Junction in Kimble County, Texas — The American South (West South Central)
Pioneer - North Llano Cemetery
The Pioneer-North Llano cemetery was established on this site 500 feet from the North Llano River across from the Speer Homestead. The earliest burials are unmarked, but it is recorded that Sam Speer was buried here in 1876 beside his mother Elizabeth (McAllister) (1822- 1876). In 1878 Thomas Doran was interred after a gunfight in a Junction City saloon; his is the earliest head stone of the 58 graves, many bear veterans' markers. The last person interred here was Andrew Jackson Wilson (1847-1916). Now owned by the City of Junction, the cemetery continues to be an important link to the 19th century and its people.
Erected 1998 by Texas Historical Commission. (Marker Number 15208.)
Topics. This historical marker is listed in this topic list: Cemeteries & Burial Sites.
Location. 30° 29.928′ N, 99° 46.779′ W. Marker is in Junction, Texas, in Kimble County. Marker is on Reid Road (County Highway 190) 0.1 miles west of U.S. 377, on the left when traveling west. The marker and cemetery are located in front Touch for map. Marker is in this post office area: Junction TX 76849, United States of America. Touch for directions.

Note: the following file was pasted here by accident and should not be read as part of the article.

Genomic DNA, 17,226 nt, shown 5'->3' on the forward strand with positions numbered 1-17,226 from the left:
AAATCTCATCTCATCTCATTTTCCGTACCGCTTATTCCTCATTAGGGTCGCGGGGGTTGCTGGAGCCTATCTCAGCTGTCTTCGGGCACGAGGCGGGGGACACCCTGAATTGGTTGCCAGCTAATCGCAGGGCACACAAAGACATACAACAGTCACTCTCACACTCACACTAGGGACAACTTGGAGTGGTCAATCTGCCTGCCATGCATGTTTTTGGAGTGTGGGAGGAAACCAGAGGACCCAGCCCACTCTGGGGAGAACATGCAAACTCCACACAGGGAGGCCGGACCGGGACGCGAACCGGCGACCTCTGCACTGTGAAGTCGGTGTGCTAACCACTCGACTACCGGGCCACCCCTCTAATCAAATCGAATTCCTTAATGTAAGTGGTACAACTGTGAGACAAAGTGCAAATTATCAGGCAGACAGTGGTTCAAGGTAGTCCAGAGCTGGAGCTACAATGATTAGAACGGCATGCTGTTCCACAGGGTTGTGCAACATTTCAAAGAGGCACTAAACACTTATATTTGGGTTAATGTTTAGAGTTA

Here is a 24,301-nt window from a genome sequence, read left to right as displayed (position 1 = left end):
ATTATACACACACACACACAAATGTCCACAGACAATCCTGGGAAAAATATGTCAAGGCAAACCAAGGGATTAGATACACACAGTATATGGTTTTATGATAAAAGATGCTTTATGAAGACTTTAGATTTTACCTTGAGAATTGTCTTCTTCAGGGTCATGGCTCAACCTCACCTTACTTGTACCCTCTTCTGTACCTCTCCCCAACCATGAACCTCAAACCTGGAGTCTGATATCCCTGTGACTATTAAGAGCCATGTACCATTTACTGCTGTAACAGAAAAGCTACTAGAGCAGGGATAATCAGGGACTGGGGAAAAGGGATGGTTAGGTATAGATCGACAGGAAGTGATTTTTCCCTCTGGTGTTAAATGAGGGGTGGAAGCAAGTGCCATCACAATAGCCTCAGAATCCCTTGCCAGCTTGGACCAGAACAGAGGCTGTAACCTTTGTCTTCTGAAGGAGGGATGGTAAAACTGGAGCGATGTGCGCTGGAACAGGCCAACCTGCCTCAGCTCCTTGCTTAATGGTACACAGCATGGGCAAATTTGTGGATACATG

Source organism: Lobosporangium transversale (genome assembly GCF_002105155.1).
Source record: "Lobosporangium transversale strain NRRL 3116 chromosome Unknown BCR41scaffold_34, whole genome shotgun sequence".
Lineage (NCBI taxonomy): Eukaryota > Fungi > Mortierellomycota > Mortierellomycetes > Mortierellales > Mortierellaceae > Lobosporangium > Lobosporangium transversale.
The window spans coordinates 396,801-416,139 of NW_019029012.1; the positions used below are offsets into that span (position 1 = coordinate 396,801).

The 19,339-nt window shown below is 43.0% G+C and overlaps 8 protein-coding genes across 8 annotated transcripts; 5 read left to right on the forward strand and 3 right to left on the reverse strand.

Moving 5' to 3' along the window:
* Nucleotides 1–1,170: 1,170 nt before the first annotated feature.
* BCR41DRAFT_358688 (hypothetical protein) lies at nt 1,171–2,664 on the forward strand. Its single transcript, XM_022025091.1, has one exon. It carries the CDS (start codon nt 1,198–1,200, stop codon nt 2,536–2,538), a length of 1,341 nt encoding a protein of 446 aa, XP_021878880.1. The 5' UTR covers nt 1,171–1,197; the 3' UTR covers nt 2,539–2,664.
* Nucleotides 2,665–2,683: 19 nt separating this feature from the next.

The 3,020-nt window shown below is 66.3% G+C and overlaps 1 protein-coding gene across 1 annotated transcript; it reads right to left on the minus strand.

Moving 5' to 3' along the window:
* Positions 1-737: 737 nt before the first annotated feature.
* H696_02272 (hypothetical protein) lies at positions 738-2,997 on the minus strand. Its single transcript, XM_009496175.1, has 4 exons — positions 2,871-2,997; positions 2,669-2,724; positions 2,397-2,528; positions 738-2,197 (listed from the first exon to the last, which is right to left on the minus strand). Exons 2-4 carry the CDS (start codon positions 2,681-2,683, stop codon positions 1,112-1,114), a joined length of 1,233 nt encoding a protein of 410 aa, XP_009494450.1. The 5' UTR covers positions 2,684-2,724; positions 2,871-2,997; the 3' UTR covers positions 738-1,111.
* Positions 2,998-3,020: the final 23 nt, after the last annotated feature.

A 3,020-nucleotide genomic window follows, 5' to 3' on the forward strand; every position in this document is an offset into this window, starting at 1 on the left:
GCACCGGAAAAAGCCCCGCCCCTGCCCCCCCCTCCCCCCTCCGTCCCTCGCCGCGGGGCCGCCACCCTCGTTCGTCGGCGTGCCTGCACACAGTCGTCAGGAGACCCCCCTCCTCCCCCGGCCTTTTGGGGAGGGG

Other nearby markers. At least 8 other markers are within one mile of this marker, measured as the crow flies. Speer (a few steps from this marker); First United Methodist Church of Junction (approx. 0.9 miles away); College Street Church of Christ (approx. 0.9 miles away); The Junction Eagle (approx. one mile away); Masonic Hall (approx. one mile away); First Baptist Church of Junction (approx. one mile away); Major William Addison Spencer (approx. one mile away); John Sterling Durst (approx. one mile away). Touch for a list and map of all markers in Junction.
Credits. This page was last revised on November 18, 2020. It was originally submitted on November 17, 2020, by James Hulse of Medina, Texas. This page has been viewed 29 times since then and 2 times this year. Photos: 1, 2, 3, 4, 5. submitted on November 17, 2020, by James Hulse of Medina, Texas. • J. Makali Bruton was the editor who published this page.